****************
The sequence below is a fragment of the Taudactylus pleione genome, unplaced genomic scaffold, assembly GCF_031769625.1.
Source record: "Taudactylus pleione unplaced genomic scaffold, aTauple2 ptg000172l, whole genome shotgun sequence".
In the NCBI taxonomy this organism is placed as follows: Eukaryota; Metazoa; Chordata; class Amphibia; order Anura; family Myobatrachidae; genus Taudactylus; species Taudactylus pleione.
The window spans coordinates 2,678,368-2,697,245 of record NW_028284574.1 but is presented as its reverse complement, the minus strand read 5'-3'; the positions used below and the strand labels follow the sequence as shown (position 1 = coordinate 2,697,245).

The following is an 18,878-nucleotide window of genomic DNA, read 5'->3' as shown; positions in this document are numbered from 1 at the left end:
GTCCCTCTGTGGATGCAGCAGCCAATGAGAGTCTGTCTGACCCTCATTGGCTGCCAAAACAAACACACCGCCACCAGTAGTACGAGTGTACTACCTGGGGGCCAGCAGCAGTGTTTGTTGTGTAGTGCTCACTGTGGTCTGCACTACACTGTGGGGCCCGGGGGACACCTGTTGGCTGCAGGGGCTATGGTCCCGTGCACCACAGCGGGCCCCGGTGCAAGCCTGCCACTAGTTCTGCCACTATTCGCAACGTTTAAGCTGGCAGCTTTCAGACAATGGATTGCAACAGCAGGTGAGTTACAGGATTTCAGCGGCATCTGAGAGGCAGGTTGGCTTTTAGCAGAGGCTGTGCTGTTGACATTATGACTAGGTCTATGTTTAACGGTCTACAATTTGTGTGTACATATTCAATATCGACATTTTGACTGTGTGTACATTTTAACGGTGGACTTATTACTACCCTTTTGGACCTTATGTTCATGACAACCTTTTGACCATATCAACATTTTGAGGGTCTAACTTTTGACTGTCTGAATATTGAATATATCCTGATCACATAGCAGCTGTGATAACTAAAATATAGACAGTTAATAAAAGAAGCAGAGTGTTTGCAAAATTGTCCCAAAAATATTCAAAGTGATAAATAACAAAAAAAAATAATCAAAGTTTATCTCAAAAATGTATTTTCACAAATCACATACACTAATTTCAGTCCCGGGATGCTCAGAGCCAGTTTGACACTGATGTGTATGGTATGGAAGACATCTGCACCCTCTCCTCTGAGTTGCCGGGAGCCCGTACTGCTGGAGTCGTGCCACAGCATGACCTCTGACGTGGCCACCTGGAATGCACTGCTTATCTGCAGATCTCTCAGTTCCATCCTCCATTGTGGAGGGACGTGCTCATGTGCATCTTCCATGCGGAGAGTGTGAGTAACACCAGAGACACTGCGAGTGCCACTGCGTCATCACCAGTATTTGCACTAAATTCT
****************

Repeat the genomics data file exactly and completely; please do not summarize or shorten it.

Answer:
The sequence below is a fragment of the Taudactylus pleione genome, unplaced genomic scaffold, assembly GCF_031769625.1.
Source record: "Taudactylus pleione unplaced genomic scaffold, aTauple2 ptg000172l, whole genome shotgun sequence".
In the NCBI taxonomy this organism is placed as follows: Eukaryota; Metazoa; Chordata; class Amphibia; order Anura; family Myobatrachidae; genus Taudactylus; species Taudactylus pleione.
The window spans coordinates 2,678,368-2,697,245 of record NW_028284574.1 but is presented as its reverse complement, the minus strand read 5'-3'; the positions used below and the strand labels follow the sequence as shown (position 1 = coordinate 2,697,245).

The following is an 18,878-nucleotide window of genomic DNA, read 5'->3' as shown; positions in this document are numbered from 1 at the left end:
GTCCCTCTGTGGATGCAGCAGCCAATGAGAGTCTGTCTGACCCTCATTGGCTGCCAAAACAAACACACCGCCACCAGTAGTACGAGTGTACTACCTGGGGGCCAGCAGCAGTGTTTGTTGTGTAGTGCTCACTGTGGTCTGCACTACACTGTGGGGCCCGGGGGACACCTGTTGGCTGCAGGGGCTATGGTCCCGTGCACCACAGCGGGCCCCGGTGCAAGCCTGCCACTAGTTCTGCCACTATTCGCAACGTTTAAGCTGGCAGCTTTCAGACAATGGATTGCAACAGCAGGTGAGTTACAGGATTTCAGCGGCATCTGAGAGGCAGGTTGGCTTTTAGCAGAGGCTGTGCTGTTGACATTATGACTAGGTCTATGTTTAACGGTCTACAATTTGTGTGTACATATTCAATATCGACATTTTGACTGTGTGTACATTTTAACGGTGGACTTATTACTACCCTTTTGGACCTTATGTTCATGACAACCTTTTGACCATATCAACATTTTGAGGGTCTAACTTTTGACTGTCTGAATATTGAATATATCCTGATCACATAGCAGCTGTGATAACTAAAATATAGACAGTTAATAAAAGAAGCAGAGTGTTTGCAAAATTGTCCCAAAAATATTCAAAGTGATAAATAACAAAAAAAAATAATCAAAGTTTATCTCAAAAATGTATTTTCACAAATCACATACACTAATTTCAGTCCCGGGATGCTCAGAGCCAGTTTGACACTGATGTGTATGGTATGGAAGACATCTGCACCCTCTCCTCTGAGTTGCCGGGAGCCCGTACTGCTGGAGTCGTGCCACAGCATGACCTCTGACGTGGCCACCTGGAATGCACTGCTTATCTGCAGATCTCTCAGTTCCATCCTCCATTGTGGAGGGACGTGCTCATGTGCATCTTCCATGCGGAGAGTGTGAGTAACACCAGAGACACTGCGAGTGCCACTGCGTCATCACCAGTATTTGCACTAAATTCT